The Duchesne County School District will lose an estimated $1.8 million over the next eight years due to an equalization bill passed last week by the Utah Legislature.
The loss comes on top of an anticipated immediate revenue drop of $1.5 million in the district's general operating fund because of a recent change in the formula used to assess taxes on oil and gas property.Under the terms of HB65, nick-named the "Robin Hood" bill, money will be taken from the capital outlay budgets of "rich" school districts and redistributed among the "poor" districts.
According to District Superintendent Dennis Mower, Duchesne has ironically been tagged as one of 15 "rich" districts because is is virtually free of debt thanks to its pay-as-you-go building policies. In addition, although the county is sparsely populated, it has a large tax base due to the oil and gas industry.
Mower said he feels the bill basically punishes school districts who stay clear of debt.
"I recognize there are many needs in Utah and certain areas have difficulties raising funds. But we are being penalized because we are not bonded on building proj-ects. We have kept our tax rates relatively low compared to other districts because we have been on a pay-as-you-go plan."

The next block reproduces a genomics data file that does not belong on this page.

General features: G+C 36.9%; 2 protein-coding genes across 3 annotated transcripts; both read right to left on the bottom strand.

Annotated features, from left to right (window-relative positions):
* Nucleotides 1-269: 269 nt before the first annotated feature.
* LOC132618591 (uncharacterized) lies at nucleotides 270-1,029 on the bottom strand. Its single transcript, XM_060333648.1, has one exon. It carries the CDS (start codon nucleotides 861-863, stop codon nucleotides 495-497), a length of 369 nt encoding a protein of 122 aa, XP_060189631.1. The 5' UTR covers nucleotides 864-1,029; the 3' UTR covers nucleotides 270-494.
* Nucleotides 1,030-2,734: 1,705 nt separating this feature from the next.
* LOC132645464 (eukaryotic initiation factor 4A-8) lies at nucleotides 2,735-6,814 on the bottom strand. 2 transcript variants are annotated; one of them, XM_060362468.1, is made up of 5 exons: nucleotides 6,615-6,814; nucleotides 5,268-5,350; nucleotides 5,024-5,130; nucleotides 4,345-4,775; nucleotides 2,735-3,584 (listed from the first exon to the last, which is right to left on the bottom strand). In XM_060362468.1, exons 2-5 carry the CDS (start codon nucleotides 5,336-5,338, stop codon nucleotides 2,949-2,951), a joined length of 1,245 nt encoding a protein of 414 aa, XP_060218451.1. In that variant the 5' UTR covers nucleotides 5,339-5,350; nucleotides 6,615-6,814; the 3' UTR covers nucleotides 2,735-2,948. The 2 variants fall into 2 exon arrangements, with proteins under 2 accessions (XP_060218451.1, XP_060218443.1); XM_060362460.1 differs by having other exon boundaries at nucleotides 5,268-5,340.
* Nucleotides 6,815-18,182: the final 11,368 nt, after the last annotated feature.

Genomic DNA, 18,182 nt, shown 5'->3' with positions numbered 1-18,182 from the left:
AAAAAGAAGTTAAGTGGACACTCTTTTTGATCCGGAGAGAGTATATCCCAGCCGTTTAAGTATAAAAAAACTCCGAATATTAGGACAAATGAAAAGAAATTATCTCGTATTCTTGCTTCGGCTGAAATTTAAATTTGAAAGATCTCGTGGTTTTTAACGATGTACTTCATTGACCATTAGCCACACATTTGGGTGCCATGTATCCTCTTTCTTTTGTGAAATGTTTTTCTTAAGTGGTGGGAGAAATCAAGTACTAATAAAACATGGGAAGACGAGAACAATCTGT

Neighboring Uintah County School District, for example, won't have to contribute any money to the equalization fund for the next four years because they are currently paying off a bond on their new high school, Mower said.
"In a nutshell, the Robin Hood bill means that since the money will be recaptured from the district's capital outlay budget, Du-chesne County will have less money for building projects. Should we need new construction we would be forced to bond to obtain the necessary capital."
Beginning with the 1992-93 school year, the district will lose $48,312, from their capital outlay budget. In the 1999-2000 school year alone the district will turn over an estimated $482,153 to the equalization fund.
Mower said there's no doubt the Robin Hood bill is very damaging to the school district. District officials lobbied heavily against the measure.
Taxes in the district are already expected to raise this year by approximately seven percent to cover short falls caused by the tax reassessments on oil and gas property.
Mower said it appears the district can handle the anticipated decline in the capital outlay budget for the first four years, but after that the impact is uncertain.
"Hopefully we can meet these needs without raising taxes," he said.